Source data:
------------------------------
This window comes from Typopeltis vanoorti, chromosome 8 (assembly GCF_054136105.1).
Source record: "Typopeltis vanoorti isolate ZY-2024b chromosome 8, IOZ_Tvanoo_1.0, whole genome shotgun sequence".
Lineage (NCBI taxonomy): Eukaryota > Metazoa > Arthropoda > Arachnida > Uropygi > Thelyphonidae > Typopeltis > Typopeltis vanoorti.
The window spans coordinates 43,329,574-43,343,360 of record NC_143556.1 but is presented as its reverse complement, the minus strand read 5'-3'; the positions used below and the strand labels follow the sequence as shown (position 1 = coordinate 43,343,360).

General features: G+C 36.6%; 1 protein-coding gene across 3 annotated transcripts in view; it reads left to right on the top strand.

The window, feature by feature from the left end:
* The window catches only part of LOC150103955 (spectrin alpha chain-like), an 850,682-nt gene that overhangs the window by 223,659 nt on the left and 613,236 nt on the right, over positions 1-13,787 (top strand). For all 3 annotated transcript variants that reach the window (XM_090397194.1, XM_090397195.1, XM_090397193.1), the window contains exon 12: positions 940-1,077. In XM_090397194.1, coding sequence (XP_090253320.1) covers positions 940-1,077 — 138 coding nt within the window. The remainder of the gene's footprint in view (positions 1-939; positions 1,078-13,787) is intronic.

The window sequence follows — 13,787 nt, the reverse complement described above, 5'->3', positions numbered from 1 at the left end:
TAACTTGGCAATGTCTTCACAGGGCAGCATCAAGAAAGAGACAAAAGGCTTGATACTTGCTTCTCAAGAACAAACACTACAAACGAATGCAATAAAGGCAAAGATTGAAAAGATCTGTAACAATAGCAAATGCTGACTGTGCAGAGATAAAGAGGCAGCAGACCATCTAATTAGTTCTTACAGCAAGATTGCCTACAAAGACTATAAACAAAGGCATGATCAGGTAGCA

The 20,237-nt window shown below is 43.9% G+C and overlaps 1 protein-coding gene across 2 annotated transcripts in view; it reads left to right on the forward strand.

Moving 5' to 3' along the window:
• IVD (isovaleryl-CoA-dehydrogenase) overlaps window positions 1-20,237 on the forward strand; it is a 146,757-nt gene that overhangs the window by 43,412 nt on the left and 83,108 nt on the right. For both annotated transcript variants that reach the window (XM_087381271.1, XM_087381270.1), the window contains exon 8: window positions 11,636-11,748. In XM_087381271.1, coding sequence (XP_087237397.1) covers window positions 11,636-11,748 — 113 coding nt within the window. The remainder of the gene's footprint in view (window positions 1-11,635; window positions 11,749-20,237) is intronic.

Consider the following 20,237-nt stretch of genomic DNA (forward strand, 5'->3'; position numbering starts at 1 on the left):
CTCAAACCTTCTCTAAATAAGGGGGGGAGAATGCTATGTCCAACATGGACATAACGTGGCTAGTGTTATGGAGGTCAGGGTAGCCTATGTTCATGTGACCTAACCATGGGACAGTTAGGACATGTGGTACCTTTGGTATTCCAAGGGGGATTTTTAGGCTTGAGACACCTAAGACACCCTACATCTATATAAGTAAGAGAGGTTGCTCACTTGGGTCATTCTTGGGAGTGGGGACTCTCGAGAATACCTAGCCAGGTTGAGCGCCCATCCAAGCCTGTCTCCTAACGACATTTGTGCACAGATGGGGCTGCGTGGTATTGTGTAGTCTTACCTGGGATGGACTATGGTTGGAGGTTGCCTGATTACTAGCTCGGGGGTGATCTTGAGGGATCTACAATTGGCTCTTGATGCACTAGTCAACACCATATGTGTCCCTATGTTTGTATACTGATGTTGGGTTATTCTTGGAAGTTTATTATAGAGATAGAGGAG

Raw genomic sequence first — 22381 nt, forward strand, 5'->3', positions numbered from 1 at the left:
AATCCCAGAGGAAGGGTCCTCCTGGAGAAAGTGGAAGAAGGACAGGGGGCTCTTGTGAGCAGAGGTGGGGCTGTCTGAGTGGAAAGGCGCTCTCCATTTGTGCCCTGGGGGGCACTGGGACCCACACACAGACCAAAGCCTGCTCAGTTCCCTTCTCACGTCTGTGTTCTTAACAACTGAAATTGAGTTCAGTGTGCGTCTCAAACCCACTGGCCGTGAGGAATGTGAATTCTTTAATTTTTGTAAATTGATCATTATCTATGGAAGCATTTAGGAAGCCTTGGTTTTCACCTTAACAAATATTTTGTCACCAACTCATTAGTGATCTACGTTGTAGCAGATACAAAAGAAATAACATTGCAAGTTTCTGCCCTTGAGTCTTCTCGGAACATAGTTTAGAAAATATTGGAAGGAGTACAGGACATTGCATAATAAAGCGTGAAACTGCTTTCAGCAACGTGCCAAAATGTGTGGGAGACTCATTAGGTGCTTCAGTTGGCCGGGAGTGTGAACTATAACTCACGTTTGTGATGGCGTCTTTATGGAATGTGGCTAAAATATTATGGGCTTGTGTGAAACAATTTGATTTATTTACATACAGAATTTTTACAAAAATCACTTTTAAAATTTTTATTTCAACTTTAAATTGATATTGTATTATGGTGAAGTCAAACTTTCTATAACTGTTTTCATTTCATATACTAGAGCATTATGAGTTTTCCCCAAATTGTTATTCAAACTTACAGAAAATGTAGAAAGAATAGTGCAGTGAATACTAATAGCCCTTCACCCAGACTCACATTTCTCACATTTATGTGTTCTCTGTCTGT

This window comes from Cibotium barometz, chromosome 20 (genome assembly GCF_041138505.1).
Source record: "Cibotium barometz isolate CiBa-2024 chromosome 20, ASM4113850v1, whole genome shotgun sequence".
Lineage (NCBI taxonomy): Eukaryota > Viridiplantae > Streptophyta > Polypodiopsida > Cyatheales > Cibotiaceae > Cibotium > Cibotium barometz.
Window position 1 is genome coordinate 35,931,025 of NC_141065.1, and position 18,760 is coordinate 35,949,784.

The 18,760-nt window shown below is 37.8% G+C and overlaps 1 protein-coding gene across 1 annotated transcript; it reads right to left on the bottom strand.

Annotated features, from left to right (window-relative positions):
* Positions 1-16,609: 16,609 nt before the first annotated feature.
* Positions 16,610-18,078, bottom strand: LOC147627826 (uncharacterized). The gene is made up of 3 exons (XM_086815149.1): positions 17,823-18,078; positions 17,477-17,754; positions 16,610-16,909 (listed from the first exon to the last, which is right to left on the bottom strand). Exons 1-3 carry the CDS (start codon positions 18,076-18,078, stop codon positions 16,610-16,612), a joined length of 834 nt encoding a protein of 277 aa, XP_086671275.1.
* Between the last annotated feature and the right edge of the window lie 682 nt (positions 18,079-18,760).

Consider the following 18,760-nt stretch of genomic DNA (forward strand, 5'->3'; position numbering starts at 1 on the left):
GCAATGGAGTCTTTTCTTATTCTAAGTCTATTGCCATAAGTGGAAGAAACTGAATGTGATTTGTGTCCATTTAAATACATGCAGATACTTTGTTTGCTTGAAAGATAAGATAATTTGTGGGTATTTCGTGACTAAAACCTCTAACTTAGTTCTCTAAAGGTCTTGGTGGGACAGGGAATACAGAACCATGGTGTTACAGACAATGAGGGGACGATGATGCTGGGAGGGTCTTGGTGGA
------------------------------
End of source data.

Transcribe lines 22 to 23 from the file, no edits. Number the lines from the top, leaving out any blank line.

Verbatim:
Annotated features, from left to right (window-relative positions):
* Positions 1-16,609: 16,609 nt before the first annotated feature.